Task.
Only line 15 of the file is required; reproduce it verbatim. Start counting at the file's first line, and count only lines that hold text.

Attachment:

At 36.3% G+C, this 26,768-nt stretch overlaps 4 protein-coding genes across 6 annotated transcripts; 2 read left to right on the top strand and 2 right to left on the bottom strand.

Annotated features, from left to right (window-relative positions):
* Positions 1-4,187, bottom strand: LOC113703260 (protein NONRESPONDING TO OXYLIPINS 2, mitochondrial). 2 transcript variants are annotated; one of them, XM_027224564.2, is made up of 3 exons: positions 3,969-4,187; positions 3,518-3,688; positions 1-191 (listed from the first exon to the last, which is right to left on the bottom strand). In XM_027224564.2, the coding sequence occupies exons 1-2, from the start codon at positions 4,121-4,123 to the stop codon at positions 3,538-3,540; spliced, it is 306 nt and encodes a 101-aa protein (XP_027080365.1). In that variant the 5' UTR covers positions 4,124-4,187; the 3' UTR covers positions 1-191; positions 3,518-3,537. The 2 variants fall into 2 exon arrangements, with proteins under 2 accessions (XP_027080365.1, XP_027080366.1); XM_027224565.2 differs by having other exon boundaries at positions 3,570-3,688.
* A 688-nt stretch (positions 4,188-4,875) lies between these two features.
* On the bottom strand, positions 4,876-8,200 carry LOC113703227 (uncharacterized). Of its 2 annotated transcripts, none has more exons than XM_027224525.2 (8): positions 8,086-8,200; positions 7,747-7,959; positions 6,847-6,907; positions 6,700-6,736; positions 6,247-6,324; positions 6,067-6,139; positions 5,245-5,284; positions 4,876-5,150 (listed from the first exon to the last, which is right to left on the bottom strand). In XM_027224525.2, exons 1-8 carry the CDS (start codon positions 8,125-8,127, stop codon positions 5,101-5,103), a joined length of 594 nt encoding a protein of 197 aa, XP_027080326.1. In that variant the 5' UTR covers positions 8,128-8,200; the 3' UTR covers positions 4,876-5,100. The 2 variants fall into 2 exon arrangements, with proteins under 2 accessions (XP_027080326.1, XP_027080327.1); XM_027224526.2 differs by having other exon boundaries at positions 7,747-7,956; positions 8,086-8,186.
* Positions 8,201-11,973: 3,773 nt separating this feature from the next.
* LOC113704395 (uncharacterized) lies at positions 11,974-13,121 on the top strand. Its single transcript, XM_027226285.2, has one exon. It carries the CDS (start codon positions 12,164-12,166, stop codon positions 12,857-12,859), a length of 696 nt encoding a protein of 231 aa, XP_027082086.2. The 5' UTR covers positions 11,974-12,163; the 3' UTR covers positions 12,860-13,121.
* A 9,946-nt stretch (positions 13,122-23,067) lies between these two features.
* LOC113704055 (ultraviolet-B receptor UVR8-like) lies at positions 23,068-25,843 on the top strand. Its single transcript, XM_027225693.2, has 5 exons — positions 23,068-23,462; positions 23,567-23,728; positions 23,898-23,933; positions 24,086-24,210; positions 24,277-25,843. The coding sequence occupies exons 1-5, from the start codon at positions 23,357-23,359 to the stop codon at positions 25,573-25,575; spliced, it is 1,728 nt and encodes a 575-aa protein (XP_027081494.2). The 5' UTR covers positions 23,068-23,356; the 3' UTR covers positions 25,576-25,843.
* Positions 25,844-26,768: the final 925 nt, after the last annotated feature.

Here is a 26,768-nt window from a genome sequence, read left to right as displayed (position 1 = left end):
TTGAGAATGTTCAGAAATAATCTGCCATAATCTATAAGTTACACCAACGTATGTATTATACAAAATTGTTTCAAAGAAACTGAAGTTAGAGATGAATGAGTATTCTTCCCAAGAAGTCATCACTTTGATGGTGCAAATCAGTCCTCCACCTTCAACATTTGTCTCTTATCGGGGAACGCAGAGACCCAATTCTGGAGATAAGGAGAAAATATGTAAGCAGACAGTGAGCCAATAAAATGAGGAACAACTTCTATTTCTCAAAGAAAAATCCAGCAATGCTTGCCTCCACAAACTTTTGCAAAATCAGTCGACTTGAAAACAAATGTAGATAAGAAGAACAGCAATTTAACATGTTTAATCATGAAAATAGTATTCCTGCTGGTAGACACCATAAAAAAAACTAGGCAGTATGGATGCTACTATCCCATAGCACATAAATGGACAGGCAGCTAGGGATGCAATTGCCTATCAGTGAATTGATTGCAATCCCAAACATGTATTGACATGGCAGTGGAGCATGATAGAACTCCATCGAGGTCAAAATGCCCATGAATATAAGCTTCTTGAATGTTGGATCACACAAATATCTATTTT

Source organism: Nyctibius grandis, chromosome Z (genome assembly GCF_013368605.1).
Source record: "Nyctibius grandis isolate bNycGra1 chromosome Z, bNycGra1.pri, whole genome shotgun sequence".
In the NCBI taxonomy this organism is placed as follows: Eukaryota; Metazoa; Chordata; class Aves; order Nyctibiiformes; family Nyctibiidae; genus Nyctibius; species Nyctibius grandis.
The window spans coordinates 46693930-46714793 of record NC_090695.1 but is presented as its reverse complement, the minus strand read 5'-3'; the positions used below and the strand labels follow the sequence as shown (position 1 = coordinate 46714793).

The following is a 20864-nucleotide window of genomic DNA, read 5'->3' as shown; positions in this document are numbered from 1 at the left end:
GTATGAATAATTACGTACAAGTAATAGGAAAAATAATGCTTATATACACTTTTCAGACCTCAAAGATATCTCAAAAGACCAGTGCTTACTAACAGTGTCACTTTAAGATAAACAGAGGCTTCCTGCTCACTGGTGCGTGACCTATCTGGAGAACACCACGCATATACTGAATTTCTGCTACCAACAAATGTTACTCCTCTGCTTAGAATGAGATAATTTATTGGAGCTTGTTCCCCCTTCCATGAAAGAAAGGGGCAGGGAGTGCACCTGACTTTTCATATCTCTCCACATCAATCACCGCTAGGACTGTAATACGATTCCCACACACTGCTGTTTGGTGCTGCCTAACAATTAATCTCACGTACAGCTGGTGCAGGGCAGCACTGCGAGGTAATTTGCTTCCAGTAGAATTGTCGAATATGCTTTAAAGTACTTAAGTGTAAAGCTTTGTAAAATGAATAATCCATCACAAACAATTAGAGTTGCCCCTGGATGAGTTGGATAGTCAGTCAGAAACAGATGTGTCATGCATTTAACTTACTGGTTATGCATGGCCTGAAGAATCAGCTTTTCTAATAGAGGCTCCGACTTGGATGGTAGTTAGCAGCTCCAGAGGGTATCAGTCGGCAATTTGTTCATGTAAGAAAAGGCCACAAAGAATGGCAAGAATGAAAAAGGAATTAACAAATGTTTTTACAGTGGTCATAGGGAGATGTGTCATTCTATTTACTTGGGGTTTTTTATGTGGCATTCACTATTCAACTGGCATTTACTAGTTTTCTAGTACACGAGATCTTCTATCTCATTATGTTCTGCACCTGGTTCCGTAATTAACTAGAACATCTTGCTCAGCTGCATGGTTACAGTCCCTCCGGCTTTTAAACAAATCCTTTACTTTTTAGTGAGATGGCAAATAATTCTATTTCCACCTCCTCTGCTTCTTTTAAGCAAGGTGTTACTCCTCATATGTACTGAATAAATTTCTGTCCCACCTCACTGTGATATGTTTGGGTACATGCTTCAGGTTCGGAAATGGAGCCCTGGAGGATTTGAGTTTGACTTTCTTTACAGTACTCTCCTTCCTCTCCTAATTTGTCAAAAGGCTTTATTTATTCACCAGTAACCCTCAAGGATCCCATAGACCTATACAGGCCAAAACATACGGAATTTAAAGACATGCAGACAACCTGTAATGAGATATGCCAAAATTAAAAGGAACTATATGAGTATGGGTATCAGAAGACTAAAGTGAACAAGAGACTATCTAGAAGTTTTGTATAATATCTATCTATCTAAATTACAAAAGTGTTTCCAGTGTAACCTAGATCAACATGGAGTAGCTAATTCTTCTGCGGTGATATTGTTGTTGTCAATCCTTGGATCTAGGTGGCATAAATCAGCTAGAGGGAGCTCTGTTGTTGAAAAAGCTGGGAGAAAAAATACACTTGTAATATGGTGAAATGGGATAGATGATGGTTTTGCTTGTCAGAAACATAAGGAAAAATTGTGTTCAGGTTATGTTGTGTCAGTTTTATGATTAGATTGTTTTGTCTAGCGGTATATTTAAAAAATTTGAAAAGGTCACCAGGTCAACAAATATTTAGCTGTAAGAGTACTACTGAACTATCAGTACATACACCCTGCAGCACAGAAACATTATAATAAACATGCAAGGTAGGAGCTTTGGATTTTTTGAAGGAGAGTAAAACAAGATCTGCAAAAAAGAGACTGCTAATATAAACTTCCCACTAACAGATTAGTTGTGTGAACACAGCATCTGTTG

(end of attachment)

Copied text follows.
In the NCBI taxonomy this organism is placed as follows: Eukaryota; Metazoa; Chordata; class Aves; order Nyctibiiformes; family Nyctibiidae; genus Nyctibius; species Nyctibius grandis.